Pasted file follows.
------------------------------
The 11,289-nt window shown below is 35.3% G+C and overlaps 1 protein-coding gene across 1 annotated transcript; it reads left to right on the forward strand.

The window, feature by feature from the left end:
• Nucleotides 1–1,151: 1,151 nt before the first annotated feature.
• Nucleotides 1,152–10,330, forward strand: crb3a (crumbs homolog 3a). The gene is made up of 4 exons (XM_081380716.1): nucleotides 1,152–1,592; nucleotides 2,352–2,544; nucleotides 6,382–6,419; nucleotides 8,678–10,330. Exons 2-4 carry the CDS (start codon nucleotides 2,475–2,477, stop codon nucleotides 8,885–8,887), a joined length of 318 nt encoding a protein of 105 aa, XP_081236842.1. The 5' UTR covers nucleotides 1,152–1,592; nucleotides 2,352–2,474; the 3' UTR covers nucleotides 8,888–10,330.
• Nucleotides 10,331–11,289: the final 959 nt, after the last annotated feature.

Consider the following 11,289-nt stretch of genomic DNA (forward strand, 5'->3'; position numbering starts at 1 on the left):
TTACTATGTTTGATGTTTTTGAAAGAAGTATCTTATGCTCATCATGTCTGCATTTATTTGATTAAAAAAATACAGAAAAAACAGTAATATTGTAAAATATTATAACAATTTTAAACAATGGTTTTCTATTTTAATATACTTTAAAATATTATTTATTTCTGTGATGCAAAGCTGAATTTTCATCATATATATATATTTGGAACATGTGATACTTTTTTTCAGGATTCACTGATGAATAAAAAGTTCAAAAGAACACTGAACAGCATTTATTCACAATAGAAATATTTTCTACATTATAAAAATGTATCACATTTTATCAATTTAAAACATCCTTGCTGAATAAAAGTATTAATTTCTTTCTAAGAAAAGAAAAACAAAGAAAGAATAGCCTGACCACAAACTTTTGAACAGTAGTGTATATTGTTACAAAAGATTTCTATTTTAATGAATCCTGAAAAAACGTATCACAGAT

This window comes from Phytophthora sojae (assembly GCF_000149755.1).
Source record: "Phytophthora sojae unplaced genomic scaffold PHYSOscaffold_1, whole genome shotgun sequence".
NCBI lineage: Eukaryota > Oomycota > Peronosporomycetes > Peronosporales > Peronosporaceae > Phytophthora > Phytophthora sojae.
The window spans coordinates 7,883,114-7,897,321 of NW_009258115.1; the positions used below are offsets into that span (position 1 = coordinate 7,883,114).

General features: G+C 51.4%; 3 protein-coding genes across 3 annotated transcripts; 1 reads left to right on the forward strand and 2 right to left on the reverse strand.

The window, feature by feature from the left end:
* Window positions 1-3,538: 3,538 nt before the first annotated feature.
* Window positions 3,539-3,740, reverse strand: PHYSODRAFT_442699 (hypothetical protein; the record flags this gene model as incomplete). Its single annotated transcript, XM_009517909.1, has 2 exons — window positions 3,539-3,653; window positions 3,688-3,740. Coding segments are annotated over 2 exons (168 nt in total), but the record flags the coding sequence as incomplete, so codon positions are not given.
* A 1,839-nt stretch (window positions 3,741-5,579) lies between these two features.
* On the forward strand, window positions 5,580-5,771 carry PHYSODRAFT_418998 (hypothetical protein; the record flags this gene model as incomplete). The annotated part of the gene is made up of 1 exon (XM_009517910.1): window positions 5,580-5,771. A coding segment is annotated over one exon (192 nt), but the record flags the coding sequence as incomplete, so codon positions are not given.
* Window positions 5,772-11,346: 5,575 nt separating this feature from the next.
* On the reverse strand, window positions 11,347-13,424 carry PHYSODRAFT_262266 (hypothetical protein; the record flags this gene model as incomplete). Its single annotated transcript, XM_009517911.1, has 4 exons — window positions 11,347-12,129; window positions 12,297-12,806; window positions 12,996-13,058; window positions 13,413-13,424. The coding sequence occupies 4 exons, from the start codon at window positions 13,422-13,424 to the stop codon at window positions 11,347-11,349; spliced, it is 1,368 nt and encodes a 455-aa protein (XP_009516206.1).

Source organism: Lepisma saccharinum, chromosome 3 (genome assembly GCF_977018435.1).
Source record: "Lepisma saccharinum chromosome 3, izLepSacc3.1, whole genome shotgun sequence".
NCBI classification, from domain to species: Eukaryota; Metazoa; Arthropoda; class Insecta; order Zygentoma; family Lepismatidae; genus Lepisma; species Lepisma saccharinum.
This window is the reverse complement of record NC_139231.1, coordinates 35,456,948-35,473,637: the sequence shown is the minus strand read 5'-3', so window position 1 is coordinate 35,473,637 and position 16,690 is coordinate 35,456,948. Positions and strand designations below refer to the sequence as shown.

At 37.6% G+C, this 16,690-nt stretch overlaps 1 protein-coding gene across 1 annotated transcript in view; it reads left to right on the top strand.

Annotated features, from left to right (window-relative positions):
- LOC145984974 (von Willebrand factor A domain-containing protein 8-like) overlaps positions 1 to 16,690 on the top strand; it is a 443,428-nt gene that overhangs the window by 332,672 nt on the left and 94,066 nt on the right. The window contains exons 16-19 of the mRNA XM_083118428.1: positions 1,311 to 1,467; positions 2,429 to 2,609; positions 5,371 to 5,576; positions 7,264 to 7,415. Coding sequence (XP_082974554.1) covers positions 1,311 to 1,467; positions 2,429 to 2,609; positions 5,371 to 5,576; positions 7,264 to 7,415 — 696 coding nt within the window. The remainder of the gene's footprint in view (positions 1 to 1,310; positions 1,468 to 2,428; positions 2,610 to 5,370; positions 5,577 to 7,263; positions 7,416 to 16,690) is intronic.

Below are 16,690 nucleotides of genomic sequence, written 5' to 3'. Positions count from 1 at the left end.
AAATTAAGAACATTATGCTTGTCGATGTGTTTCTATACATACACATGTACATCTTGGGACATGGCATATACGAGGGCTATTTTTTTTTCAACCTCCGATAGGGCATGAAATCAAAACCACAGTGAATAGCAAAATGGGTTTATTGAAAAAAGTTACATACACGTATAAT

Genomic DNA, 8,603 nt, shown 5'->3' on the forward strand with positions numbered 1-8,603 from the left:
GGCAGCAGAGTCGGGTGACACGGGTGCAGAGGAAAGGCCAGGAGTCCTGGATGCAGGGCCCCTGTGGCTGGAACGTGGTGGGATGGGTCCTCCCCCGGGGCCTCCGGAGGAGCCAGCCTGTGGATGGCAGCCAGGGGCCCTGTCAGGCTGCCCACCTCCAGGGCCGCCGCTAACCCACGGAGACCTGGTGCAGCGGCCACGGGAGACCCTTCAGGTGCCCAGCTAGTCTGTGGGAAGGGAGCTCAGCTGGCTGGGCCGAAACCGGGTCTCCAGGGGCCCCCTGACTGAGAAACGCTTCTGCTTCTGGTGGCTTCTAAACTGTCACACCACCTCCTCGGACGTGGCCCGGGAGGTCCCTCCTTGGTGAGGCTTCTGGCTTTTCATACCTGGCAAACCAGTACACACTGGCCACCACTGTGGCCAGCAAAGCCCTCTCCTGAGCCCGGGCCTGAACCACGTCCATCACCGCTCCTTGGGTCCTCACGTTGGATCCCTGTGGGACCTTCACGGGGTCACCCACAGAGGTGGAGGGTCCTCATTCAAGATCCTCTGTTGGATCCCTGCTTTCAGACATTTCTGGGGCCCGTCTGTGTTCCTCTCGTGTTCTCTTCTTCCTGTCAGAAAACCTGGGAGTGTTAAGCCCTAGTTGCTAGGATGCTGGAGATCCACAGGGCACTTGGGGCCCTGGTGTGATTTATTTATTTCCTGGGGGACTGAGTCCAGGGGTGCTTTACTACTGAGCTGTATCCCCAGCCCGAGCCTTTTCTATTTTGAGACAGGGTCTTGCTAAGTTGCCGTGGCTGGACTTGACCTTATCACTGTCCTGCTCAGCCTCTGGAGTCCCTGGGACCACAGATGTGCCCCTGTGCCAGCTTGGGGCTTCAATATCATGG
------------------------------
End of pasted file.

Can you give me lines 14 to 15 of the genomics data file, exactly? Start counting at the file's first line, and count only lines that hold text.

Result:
* Window positions 1-3,538: 3,538 nt before the first annotated feature.
* Window positions 3,539-3,740, reverse strand: PHYSODRAFT_442699 (hypothetical protein; the record flags this gene model as incomplete). Its single annotated transcript, XM_009517909.1, has 2 exons — window positions 3,539-3,653; window positions 3,688-3,740. Coding segments are annotated over 2 exons (168 nt in total), but the record flags the coding sequence as incomplete, so codon positions are not given.